“This is a national archive held in Manchester, one of the most important centres of modern culture in the world.”
Featured Image – University of Manchester
Oasis’ Bonehead reveals he has been given the all-clear following cancer battle
Music lovers everywhere, rejoice, as Oasis‘ former guitarist ‘Bonehead‘ has revealed that he has been given the all-clear following his cancer diagnosis earlier this year.
The 57-year-old – real name Paul Benjamin Arthurs – announced the uplifting update via social media on Friday morning, confirming he had a “full scan 10 days ago” and that the cancer is now gone.
Absolutely mint news.
Bonehead was diagnosed with tonsil cancer back in April and kept fans in the loop with intermittent posts informing them on how his treatment was progressing, confirming that he had finished his final round of sessions back in June.
Besides behind the rhythm guitarist and occasional keyboardist, Arthurs was one of the band’s founding members all the way back in 1999. He ultimately left in 1999 whilst they were recording their fourth album, Standing on the Shoulder of Giants, stating that he wanted to spend more time with his family.
Bonehead thanked his followers for their messages of support throughout his journey, insisting “you’ve helped more than you know”.
He also gave a special thank you to “the team at @TheChristieNHS“, Manchester’s specialist cancer treatment hospital, one of the biggest in Europe.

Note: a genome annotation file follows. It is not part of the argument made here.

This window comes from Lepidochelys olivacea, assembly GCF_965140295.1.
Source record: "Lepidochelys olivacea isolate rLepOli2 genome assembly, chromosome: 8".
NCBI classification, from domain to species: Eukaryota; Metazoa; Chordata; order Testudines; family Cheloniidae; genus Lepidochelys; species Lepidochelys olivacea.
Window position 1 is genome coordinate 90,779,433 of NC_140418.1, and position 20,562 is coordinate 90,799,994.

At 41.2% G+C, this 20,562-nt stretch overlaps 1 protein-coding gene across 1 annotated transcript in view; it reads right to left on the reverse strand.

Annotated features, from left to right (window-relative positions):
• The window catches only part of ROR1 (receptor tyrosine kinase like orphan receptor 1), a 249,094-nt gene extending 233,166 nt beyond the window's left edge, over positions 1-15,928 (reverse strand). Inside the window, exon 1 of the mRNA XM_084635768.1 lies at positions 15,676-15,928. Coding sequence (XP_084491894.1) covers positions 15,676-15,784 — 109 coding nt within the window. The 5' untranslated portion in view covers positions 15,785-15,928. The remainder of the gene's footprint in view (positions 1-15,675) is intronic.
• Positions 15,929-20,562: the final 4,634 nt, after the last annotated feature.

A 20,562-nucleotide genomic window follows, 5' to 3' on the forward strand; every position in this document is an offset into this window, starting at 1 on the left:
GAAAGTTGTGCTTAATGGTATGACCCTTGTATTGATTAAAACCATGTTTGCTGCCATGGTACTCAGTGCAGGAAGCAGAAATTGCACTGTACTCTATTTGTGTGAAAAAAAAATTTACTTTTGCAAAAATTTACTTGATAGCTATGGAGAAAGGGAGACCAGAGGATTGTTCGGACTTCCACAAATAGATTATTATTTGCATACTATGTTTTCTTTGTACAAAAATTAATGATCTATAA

The Christie NHS Foundation Trust in Withington is the largest single cancer treatment centre on the continent and one of the leading facilities for cancer research, care and radiotherapy in the UK.
Clubbing brand Don’t Let Daddy Know to make massive comeback in Manchester this weekend
World-renowned clubbing brand Don’t Let Daddy Know is set to make a massive return this weekend, with a huge line-up at O2 Victoria Warehouse.
The international line-up will include Timmy Trumpet, Blasterjaxx, Dimitri Vangelis & Wyman, Third Party, and Ummet Ozcan.
Don’t Let Daddy Know is famed for its huge production, with walls of LEDs, pyrotechnics and lasers creating an almighty clubbing experience – not to mention plenty of surprises along the way.
It has grown into a global phenomenon, hosting tens of thousands of clubbers in venues around the world.
The 18+ dance event will be back after a two-year hiatus and returning to the O2 Victoria Warehouse, the site of previous sell-out shows.
The line-up is packed with EDM and HardStyle artists, including Australian DJ/producer Timmy Trumpet, who has 1.2 billion streams and first broke through with Freaks, which dominated the charts in more than 10 countries.
He said: “Manchester knows how to party!! I can’t wait to rage with you guys, this is gonna be absolutely MENTAL!!
“Don’t Let Daddy Know always brings the best production. This is gonna be one for the history books!”